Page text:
Operand control logic 185 decodes the operand specifier portions, using the operation codes if necessary, and performs any accesses to memory processing unit 20 necessary to determine the operands pointed to by each operand specifier portion (step 198). The details of the procedure to determine operands are explained in the Strecker et al. patent referred to above. Finally, IPU 25 sends the operands and the operation code portions to SPU 15 either for execution by SPU 15 or for transmission to VPU 30 of vector instructions and operands (step 199).
Because the vector and scalar processing instructions have the same format, operand control logic 185 performs the same function for both vector and scalar instructions. Indeed, for any type of data processing means that has a separately operating processor, such as an FFT processor or a floating point processor, the use of the instruction formats described above allows a single instruction processor, such as IPU 25 to preprocess all instructions in the same manner.
In accordance with the present invention, the vector processing means includes state means for holding vector state information representing an execution state of the vector processing means. In the preferred embodiment of this invention, a vector processor status register (VPSR) 200, shown in FIG. 11, is provided in VPU 30 to hold information representing VPU 30's execution state. VPSR 200 holds 32 bits of status information about VPU 30 and is preferably located in control unit 60 although it could be located elsewhere. Also located in mask unit 90 are a vector arithmetic exception register (VAER) 300, shown in FIG. 12, and a vector state address register (VSAR) 400, shown in FIG. 13. The contents of registers 200, 300 and 400, as well as other data discussed below, are part of the state information of VPU 30.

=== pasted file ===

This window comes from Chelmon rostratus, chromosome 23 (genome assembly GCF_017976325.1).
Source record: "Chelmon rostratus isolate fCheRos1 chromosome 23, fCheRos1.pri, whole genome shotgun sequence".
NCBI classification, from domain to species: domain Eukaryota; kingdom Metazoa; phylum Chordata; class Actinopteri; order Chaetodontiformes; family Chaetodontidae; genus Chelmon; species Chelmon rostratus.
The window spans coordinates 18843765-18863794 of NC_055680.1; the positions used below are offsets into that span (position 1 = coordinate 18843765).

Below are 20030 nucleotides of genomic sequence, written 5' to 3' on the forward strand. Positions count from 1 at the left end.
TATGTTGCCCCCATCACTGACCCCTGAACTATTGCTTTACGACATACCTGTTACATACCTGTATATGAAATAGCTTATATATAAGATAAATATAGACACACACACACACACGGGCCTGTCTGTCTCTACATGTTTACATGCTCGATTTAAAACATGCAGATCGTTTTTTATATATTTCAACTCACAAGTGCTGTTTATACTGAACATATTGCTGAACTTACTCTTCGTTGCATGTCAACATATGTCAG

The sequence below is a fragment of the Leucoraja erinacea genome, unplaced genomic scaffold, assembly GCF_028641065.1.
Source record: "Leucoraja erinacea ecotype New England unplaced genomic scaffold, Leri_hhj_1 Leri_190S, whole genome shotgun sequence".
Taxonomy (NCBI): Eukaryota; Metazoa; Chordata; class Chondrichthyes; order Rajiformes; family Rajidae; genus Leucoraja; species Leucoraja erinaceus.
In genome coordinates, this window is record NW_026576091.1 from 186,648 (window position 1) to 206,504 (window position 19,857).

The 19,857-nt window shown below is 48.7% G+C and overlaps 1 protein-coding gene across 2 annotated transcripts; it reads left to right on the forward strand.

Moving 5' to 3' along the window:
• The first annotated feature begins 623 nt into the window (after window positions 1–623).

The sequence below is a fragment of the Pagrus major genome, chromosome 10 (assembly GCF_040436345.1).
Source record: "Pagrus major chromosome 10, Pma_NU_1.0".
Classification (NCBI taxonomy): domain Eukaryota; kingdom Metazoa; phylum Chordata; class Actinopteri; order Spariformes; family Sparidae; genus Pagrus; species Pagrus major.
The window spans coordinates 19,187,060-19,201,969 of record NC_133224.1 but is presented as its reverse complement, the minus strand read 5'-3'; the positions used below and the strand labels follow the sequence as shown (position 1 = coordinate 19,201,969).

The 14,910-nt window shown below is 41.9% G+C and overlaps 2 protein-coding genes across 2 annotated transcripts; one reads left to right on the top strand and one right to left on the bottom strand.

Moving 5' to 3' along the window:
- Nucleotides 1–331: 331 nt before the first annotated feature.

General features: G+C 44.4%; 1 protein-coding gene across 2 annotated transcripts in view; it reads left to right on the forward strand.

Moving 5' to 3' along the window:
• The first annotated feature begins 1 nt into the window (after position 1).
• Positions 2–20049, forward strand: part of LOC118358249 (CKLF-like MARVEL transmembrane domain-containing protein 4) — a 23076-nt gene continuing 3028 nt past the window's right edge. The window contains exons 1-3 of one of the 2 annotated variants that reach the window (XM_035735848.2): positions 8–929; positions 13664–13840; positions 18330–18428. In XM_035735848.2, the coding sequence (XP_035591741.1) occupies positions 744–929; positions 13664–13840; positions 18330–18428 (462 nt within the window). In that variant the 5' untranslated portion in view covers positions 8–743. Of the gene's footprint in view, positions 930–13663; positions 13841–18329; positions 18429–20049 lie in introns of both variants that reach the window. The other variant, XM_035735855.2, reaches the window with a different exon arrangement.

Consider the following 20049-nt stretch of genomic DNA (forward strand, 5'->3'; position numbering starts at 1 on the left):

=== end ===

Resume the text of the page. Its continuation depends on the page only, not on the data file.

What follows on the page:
Bit zero of VPSR 200 is a vector processor enable (VEN) bit 210 which indicates whether VPU 30 is disabled. VPU 30 is enabled by writing a 1 to this bit and disabled by writing a 0 to this bit. When VPU 30 is disabled, any attempt by SPU 15 to send vector instructions to VPU 30 results in a Vector Processor Disabled Fault.
Bit one of VPSR 200 is a vector processor state reset (RST) bit 220. Writing a one to this bit clears VSR 200, except for VEN bit 210.
Bit two of VPSR 200 is a vector state store (STS) bit 230 which, if set to a one, initiates the storing of implementation specific vector state information to memory processing unit 20 using a virtual memory address 420 in VSAR 400 for asynchronous handling of memory management exceptions. If synchronous handling of exceptions is implemented, STS bit 230 is ignored. The preferred embodiment of the invention allows the selection of one of two ways of executing vector processing memory access instructions. The two ways result in two different mechanisms for handling memory management exceptions, as explained in the next section. One is synchronous memory management execution and the other is asynchronous memory management execution. During synchronous execution, VPU 30 and SPU 15 process no new instructions until the vector memory access instruction currently executing is guaranteed to complete.
For asynchronous execution, VPU 30 can execute a vector memory access instruction simultaneously either with SPU instruction execution or with VPU execution of other vector memory instructions. Asynchronous memory management allows chained execution of an instruction sequence such as LOAD/ADD/MULTIPLY/STORE.
Bit three of VPSR 200 is a vector state reload (RLD) bit 240 which, if set to a one, initiates reloading of implementation-specific vector state information from memory using virtual memory address 420 in VSAR 400 for asynchronous handling of memory management exceptions. As with STS bit 230, if synchronous handling of exceptions is implemented, RLD bit 240 is ignored.